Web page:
That's not chocolate.
That’s not chocolate. Lapplänning/Public Domain

A balanced breakfast is an important meal in just about every society in the world, but not many of them require a blood sacrifice. If that is the sort of thing you’re looking for, though, feast your eyes on the “blood pancake.”

The traditional dish, known asveriohukainen in Finnish and blodplättar in Swedish, is exactly what it sounds like: a flapjack made with a healthy helping of blood.

Such pancakes originate from more of a utilitarian background than from a Twilight message board. Today, blood from the butchering process, at least in most large slaughterhouses, is treated as a waste product, or used in fertilizer, fish food, and even cigarette filters. But blood can be as hearty, and usable, part of an animal as many of the meatier parts.

Blood can be found in a number of traditional recipes, most famously in European blood sausage and black pudding. There are also lesser-known dishes such as Germany’s schwarzsauer, a soup made of blood, spices, and vinegar, or China’s blood tofu, which is just blood that has been allowed to congeal into a soft consistency.

German "Schwarzsauer" blood stew.
German “Schwarzsauer” blood stew. An-d/CC BY-SA 3.0

If the sight of a deep cut is the type of thing that can make you pass out, then blood foods probably aren’t for you. But if you can stomach the idea of eating cooked blood, it’s actually quite healthy. Like eggs, blood is high in protein, making it a simple source of the nutrient. In addition, blood is extremely high in iron, which can help stave off anemia (although it also gives it that metallic aftertaste). In addition to its health benefits, blood makes an excellent replacement for eggs in cooking, acting as a binding agent, and easily whipping up into a dense foam. Perfect for things like pancakes!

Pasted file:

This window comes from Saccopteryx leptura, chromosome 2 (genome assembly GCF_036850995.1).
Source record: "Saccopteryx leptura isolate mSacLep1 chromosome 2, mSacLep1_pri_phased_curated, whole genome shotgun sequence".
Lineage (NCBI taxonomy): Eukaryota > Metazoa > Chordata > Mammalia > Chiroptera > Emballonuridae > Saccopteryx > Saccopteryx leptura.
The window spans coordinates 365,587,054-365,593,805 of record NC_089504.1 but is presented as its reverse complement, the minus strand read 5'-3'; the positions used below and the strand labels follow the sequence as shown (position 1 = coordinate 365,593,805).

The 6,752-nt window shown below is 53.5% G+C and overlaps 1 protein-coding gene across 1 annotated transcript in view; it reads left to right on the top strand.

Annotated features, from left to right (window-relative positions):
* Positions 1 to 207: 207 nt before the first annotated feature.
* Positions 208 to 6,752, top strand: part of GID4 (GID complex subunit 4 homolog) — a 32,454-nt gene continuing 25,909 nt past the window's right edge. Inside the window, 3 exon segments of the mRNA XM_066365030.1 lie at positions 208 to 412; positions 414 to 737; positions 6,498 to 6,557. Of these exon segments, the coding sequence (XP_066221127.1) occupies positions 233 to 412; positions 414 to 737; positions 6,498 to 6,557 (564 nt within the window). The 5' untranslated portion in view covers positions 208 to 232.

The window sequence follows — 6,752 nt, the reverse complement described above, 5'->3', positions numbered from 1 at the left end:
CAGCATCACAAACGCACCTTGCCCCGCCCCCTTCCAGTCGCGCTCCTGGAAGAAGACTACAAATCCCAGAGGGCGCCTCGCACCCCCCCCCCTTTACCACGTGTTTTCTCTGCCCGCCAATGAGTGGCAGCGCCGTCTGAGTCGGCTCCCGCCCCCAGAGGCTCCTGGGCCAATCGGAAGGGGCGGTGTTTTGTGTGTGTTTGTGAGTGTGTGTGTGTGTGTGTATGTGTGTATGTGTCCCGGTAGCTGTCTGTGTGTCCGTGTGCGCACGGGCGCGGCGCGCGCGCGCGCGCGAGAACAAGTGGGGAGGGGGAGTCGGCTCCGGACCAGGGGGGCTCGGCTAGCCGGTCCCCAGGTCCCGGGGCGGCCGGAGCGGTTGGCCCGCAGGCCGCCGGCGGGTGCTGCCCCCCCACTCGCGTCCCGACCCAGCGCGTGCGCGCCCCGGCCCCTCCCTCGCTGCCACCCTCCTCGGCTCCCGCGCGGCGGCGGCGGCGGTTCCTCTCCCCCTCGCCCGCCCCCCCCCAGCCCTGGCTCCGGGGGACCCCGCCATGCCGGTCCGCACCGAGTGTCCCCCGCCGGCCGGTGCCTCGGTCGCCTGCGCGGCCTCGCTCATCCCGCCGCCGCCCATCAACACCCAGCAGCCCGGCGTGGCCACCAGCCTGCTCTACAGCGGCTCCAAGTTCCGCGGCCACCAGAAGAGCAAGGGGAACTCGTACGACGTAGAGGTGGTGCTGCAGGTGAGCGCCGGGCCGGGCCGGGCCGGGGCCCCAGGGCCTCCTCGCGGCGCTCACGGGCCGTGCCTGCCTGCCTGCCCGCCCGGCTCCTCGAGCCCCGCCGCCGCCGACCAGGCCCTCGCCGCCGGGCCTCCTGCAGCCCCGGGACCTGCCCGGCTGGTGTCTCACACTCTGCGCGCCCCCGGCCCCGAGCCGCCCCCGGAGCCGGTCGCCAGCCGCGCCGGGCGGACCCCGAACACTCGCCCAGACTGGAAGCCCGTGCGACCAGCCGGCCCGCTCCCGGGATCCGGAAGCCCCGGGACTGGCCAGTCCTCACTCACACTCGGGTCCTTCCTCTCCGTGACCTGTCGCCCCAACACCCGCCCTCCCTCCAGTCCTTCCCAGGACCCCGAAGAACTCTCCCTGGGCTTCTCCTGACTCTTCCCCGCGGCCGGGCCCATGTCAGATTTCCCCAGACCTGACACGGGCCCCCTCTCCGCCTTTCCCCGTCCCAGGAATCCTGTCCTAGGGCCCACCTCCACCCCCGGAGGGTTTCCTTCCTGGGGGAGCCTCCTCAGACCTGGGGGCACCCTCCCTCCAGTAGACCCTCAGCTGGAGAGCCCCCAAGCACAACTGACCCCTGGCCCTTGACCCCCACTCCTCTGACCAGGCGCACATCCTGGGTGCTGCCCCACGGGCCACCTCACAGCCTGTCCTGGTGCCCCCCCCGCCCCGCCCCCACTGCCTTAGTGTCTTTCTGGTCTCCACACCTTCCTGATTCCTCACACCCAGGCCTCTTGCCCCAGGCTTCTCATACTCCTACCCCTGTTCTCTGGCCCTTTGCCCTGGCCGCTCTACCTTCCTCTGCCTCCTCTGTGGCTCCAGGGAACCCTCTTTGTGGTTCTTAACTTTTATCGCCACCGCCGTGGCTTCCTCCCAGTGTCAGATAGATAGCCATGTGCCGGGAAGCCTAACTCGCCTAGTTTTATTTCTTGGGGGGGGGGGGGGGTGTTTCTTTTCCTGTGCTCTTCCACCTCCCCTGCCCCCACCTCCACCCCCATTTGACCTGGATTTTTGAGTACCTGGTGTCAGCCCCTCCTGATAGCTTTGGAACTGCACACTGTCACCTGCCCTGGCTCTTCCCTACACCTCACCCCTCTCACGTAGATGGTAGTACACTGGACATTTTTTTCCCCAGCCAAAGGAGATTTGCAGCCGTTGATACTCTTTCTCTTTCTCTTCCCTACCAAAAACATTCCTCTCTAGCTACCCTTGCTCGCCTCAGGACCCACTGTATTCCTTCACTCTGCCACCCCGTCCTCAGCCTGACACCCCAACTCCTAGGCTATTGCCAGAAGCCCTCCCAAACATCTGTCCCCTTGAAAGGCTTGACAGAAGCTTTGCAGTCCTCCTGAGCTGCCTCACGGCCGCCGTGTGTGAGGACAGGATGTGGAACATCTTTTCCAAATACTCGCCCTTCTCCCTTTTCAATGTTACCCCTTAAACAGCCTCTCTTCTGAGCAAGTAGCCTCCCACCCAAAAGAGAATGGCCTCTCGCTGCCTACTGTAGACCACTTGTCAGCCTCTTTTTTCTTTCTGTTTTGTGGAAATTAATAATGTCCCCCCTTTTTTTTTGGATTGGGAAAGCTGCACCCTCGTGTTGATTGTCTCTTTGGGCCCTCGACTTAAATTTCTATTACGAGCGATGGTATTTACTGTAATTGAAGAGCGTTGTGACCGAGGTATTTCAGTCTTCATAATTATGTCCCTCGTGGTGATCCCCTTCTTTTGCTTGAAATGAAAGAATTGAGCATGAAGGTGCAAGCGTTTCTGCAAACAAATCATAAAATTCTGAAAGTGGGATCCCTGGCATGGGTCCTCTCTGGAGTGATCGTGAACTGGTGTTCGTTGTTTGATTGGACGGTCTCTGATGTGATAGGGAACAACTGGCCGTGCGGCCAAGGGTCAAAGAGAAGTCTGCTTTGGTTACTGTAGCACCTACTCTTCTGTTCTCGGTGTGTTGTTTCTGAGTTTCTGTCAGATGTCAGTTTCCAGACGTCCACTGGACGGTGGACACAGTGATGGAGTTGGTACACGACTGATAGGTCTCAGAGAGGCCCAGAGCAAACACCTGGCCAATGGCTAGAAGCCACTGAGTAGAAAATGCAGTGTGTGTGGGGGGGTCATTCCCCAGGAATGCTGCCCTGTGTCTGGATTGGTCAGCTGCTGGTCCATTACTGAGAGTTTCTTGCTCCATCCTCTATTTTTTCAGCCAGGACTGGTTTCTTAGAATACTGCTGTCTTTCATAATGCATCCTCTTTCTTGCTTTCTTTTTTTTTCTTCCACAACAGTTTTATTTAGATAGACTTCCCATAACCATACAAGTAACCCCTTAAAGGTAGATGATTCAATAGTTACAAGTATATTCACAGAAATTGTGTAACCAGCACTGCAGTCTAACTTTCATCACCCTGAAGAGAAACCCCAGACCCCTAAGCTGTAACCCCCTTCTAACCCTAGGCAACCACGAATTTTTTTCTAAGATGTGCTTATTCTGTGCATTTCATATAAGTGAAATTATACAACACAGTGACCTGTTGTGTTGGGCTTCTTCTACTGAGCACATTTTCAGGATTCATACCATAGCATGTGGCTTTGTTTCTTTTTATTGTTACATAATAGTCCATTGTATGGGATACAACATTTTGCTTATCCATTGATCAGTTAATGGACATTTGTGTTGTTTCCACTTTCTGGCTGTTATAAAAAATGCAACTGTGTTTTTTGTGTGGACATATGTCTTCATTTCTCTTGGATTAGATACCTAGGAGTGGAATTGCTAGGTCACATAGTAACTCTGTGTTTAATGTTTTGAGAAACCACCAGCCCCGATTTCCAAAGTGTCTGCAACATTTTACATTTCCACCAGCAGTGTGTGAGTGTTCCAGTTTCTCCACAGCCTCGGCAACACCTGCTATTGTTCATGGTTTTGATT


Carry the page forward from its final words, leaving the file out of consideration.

Blood pancakes seem to have originated from Finland and spread across Scandinavia, especially to Sweden. There are a number of variations on the recipe, but the core ingredients are generally the same: milk, flour, sometimes even an egg, and blood. Usually the preferred blood used in the recipe is pig’s blood (available from the butcher), but people have also used their own blood, and more specifically, menstrual blood.

On their own, blood pancakes end up being a savory dish, so many recipes call for enhancing the natural flavor by adding things like onions, spices, bread crumbs, and molasses. The only other body-fluid-specific requirement is to strain the blood to remove any clots that may have formed. Which really hammers home that you’re cooking with blood, in case you forgot.

Once the batter is prepared, the pancakes can be cooked just like any other flapjack. No matter the color of the batter, the cakes usually take on a dark, nearly black color as the blood cooks. They are often described as a bit denser than your standard fluffy pancakes, and definitely retain the metallic tinge that often turns people away from blood-based foods.

The pancakes are often served with lingonberries, or lingonberry jam, which can help cut the coppery flavor. Or, as the Nordic Food Lab suggests, you can add rye sourdough starter to the mix, which also helps hide the taste of blood.

While consumption of blood-based foods is not as popular as it once was, blood pancakes are still a fairly common dish in Finland and Sweden. There are brands that sell sleeves of already-cooked blood pancakes—a sanguine alternative to Eggo waffles.

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